Friday, November 23, 2007
The Mythology of the Church Calendar
Back to my project on Theology for the 21st Century. Other posts can be found to the right of this blog. I want to start with a few thoughts on Jesus. One of the first tasks, as I see it, is to begin to separate the myth from the man, the historical Jesus from the Christ of the creed, or the pre-Easter from the post-Easter Jesus (Borg).
For me to separate does not mean to discard either one necessarily. Many progressives (ie. Borg) are quite comfortable with the Christ of creed. Others are not.
One of the first steps is to take a look at the liturgical calendar in order to see how the Christ myth influences our worship and theology. Since Vatican II, Protestant churches have developed an interest in the church calendar. In 1983 ecumenical Protestant groups came up with the Revised Common Lectionary. Here is a visual:
The church calendar is based upon the Christ myth. It has nothing to do with the historical person of Jesus. The church is year can be both comforting and challenging. It puts one into a rhythm for spiritual development. Here is the church year in calendar form.
The year is divided into three cycles, Christmas, Easter, and Pentecost (Ordinary Time). The church calendar is further divided into three years, A, B, and C. In year A, the gospel readings are taken from Matthew. Year B is for Mark, and C for Luke. John is used in all three years as the Gospel text for the big hitter seasons such as Easter.
The Christmas Cycle includes Advent, Christmas, and Epiphany.
Advent looks the birth of Christ as well as his second coming. The readings contain apocalyptic texts and texts from the Hebrew prophets interpreted in such a way that they point to this mythology. The church (cleverly, I might add) co-opted the Winter Solstice, the darkest time of the year (at least for those in the northern hemisphere) to establish the birth of Christ, the "light of the world."
The Western Church celebrates Christmas on December 25th. The Eastern Church on Epiphany or January 6th. Epiphany is manifestation or revelation. The gospel readings following Epiphany feature his baptism, his call of the disciples, signs, wonders, and healings.
The Sunday that provides the hinge between the Christmas Cycle and the Easter Cycle is Transfiguration of the Lord Sunday. This is the fiction where Jesus goes on the mountain with Peter, James, and John and is transfigured before them. A voice speaks from the heavens that Jesus is God's son and everyone ought to pay attention.
Following this Sunday is Ash Wednesday and the Easter Cycle. It begins with forty days (excluding Sundays) of Lent. This is the way of the cross and discipleship. The Lenten season concludes with Holy Week and the crucifixion.
Easter Sunday celebrates the Resurrection. Easter is the first Sunday after the first full moon following the Spring Equinox. Again, the church cleverly used the Spring Equinox to date the Resurrection. Spring, flowers, new birth, etc. Following Easter Day is the Easter Season. The gospel readings include appearance stories and teachings.
Thirty-nine days after Easter (the 40th day) is followed by the Ascension (always on a Thursday). This ends the Easter cycle. Forty-Nine days after Easter (the 50th day) is Pentecost Sunday. This is the day that commemorates the arrival of the Holy Spirit on the Apostles. Again, none of this is historical. It is all myth or fiction. Not that there is anything wrong with that, but it is what it is.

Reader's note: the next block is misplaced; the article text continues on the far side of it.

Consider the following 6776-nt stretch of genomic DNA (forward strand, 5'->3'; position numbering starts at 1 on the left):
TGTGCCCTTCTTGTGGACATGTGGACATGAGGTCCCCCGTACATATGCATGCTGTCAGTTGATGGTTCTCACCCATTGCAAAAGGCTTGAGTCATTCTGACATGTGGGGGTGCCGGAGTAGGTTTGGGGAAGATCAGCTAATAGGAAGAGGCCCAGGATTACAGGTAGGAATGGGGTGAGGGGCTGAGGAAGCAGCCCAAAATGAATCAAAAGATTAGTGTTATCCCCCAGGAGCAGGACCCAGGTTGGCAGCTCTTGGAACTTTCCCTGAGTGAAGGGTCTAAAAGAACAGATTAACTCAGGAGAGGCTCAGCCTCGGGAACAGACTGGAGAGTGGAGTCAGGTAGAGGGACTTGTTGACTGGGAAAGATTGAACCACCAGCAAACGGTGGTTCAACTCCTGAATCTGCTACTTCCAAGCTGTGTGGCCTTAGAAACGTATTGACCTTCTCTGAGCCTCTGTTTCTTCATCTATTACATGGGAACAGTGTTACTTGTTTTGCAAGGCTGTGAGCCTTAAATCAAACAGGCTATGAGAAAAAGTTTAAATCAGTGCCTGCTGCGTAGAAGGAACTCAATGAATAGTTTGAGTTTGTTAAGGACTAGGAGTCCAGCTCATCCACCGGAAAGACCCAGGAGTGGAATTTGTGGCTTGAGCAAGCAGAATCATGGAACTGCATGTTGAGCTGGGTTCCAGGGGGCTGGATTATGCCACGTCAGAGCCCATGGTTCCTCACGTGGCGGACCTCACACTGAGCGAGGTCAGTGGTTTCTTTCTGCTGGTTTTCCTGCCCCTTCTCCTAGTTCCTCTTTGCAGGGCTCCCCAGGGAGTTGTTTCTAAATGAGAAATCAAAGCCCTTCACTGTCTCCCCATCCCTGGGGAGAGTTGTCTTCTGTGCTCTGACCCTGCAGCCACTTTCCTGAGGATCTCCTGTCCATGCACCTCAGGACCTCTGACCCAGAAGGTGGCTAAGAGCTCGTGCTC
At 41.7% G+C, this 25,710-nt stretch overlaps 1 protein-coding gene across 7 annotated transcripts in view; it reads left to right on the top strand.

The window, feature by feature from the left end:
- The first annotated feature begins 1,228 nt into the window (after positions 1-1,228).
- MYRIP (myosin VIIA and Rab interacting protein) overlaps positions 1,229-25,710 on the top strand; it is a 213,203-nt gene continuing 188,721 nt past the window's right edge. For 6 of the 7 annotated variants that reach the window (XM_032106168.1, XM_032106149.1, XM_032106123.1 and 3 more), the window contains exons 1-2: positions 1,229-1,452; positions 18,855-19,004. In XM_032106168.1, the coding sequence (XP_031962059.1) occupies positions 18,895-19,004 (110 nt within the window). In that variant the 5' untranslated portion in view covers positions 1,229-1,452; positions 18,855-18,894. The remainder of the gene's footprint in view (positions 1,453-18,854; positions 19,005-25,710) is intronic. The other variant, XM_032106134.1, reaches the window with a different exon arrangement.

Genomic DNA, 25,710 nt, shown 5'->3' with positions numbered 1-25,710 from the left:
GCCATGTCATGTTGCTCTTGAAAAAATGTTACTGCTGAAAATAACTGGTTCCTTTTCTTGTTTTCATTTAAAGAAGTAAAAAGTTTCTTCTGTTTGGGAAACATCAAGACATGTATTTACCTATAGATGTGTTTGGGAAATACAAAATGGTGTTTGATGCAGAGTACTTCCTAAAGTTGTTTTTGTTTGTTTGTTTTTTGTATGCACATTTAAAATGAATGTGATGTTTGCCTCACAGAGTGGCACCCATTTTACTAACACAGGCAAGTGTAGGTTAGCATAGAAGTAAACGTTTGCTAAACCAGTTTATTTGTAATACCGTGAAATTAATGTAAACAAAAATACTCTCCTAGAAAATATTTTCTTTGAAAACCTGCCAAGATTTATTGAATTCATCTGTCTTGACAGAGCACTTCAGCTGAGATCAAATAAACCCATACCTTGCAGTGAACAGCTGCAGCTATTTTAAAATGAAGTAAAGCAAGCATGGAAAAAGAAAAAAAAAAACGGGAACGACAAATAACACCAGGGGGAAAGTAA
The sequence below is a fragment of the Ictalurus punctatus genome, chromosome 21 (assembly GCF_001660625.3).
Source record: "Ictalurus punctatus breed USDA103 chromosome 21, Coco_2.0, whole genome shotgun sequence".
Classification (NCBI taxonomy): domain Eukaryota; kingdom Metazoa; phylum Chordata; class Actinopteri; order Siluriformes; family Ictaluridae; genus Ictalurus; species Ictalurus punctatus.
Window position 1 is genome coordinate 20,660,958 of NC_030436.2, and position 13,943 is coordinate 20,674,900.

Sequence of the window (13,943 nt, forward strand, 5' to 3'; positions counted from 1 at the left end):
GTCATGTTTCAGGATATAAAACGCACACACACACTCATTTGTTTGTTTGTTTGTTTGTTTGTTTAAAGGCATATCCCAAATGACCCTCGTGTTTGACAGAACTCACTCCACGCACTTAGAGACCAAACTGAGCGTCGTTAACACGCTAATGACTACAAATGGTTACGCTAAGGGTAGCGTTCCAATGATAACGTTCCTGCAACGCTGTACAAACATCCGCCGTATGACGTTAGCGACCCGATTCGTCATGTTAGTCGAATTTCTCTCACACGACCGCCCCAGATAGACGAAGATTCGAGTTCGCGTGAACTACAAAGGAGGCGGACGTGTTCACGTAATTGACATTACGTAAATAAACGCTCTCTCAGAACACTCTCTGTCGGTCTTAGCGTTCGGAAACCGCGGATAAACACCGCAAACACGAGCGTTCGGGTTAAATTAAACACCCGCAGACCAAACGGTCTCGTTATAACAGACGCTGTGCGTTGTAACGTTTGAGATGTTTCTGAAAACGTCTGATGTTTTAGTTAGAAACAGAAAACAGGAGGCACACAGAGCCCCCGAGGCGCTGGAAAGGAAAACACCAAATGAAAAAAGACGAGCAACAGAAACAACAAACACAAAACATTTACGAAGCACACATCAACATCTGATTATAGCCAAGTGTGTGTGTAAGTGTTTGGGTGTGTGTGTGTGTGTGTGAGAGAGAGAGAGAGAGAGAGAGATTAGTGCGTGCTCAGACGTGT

Now we are in Ordinary Time. This is the season of the church or the Holy Spirit. Following Pentecost, the church threw in Trinity Sunday. Included in ordinary time are the readings from the whichever gospel is the one for that year. There is no particular order or emphasis.
The church year ends with Christ the King or Reign of Christ Sunday. This Sunday emphasizes that Christ is enthroned over all Creation.
In outline form:
Four Sundays of Advent
Christmas Eve/Day (always December 24-25).
Epiphany (always January 6)
Baptism of the Lord Sunday
Season of Epiphany
Ash Wednesday (followed by 40 days of Lent excluding Sundays)
Five Sundays of Lent
Holy Week (includes Maundy Thursday and Good Friday)
Easter Sunday (needs to be calculated by the moon)
Season of Easter
Ascension Thursday (forty days after Easter including Sundays)
Pentecost Sunday (forty-nine days after Easter including Sundays)
Christ the King Sunday
A few points of observation:
1) None of this as I have said goes back to the historical person of Jesus or his earliest followers. This would be as foreign to them as the Toyota Prius. This took centuries of development by the church. A further complication for we children of the Enlightenment is that this schema was produced in a pre-modern, three-tiered universe.
2) That said, the church year, its holy days and seasons, if understood as symbolic, can be a tool for spiritual growth. The use of winter and spring for its major days, the birth of the divine child, suffering, injustice, vindication, rebirth, and hope for a blissful future certainly capture the heart, as well as our unconscious. In fact, I find much it helpful in communicating aspects of the Gospel that I feel are important. I especially like Christ the King (or reign of Christ Sunday) in which I can freely talk about Christ as your political as well as personal savior. It is a good Sunday to speak about Christ as king, as opposed to George W. Bush.
3) The 64,000 question(s). Is it enough? When we become conscious of a myth as a myth, does it lose its power? Is this a relic of the past? Are we in a time in which we need to find new myths and symbols that reflect our modern/post-modern situation? Is it time to re-think Jesus? Who is he for us today? I think that these questions, however we answer them, are the substantive questions for a theology for the 21st century.